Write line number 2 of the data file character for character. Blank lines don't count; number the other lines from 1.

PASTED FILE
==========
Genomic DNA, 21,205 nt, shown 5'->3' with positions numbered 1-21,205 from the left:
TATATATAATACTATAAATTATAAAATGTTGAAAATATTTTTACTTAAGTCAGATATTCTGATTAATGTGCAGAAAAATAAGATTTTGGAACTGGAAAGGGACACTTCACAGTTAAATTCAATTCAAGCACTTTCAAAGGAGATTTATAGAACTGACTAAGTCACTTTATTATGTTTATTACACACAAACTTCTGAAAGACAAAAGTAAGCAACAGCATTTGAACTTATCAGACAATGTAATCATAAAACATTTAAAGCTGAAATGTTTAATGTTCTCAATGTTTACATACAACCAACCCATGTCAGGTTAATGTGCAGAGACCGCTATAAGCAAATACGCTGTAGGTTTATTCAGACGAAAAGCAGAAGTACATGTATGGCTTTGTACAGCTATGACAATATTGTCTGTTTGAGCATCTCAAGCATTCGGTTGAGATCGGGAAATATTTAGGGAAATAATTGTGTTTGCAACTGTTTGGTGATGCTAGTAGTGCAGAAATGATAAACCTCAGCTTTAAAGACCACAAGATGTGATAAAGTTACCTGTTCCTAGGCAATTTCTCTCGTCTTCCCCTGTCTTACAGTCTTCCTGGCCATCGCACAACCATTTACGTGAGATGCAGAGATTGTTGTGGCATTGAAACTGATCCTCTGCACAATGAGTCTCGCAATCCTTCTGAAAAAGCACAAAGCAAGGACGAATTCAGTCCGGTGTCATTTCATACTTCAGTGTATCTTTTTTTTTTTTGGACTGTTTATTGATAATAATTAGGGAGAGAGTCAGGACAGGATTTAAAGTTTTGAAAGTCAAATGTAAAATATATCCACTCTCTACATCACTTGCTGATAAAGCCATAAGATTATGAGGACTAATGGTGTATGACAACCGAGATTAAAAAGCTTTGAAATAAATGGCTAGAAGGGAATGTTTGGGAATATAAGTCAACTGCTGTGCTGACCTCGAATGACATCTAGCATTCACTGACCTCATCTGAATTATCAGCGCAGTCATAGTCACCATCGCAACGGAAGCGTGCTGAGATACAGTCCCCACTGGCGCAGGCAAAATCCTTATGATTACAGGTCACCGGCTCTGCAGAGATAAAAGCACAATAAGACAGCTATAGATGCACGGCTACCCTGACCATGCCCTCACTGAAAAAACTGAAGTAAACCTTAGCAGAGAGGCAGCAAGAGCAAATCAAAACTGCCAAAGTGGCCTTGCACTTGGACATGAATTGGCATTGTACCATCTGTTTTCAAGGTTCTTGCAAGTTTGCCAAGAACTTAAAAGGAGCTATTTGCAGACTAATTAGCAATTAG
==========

TATATATAATACTATAAATTATAAAATGTTGAAAATATTTTTACTTAAGTCAGATATTCTGATTAATGTGCAGAAAAATAAGATTTTGGAACTGGAAAGGGACACTTCACAGTTAAATTCAATTCAAGCACTTTCAAAGGAGATTTATAGAACTGACTAAGTCACTTTATTATGTTTATTACACACAAACTTCTGAAAGACAAAAGTAAGCAACAGCATTTGAACTTATCAGACAATGTAATCATAAAACATTTAAAGCTGAAATGTTTAATGTTCTCAATGTTTACATACAACCAACCCATGTCAGGTTAATGTGCAGAGACCGCTATAAGCAAATACGCTGTAGGTTTATTCAGACGAAAAGCAGAAGTACATGTATGGCTTTGTACAGCTATGACAATATTGTCTGTTTGAGCATCTCAAGCATTCGGTTGAGATCGGGAAATATTTAGGGAAATAATTGTGTTTGCAACTGTTTGGTGATGCTAGTAGTGCAGAAATGATAAACCTCAGCTTTAAAGACCACAAGATGTGATAAAGTTACCTGTTCCTAGGCAATTTCTCTCGTCTTCCCCTGTCTTACAGTCTTCCTGGCCATCGCACAACCATTTACGTGAGATGCAGAGATTGTTGTGGCATTGAAACTGATCCTCTGCACAATGAGTCTCGCAATCCTTCTGAAAAAGCACAAAGCAAGGACGAATTCAGTCCGGTGTCATTTCATACTTCAGTGTATCTTTTTTTTTTTTGGACTGTTTATTGATAATAATTAGGGAGAGAGTCAGGACAGGATTTAAAGTTTTGAAAGTCAAATGTAAAATATATCCACTCTCTACATCACTTGCTGATAAAGCCATAAGATTATGAGGACTAATGGTGTATGACAACCGAGATTAAAAAGCTTTGAAATAAATGGCTAGAAGGGAATGTTTGGGAATATAAGTCAACTGCTGTGCTGACCTCGAATGACATCTAGCATTCACTGACCTCATCTGAATTATCAGCGCAGTCATAGTCACCATCGCAACGGAAGCGTGCTGAGATACAGTCCCCACTGGCGCAGGCAAAATCCTTATGATTACAGGTCACCGGCTCTGCAGAGATAAAAGCACAATAAGACAGCTATAGATGCACGGCTACCCTGACCATGCCCTCACTGAAAAAACTGAAGTAAACCTTAGCAGAGAGGCAGCAAGAGCAAATCAAAACTGCCAAAGTGGCCTTGCACTTGGACATGAATTGGCATTGTACCATCTGTTTTCAAGGTTCTTGCAAGTTTGCCAAGAACTTAAAAGGAGCTATTTGCAGACTAATTAGCAATTAG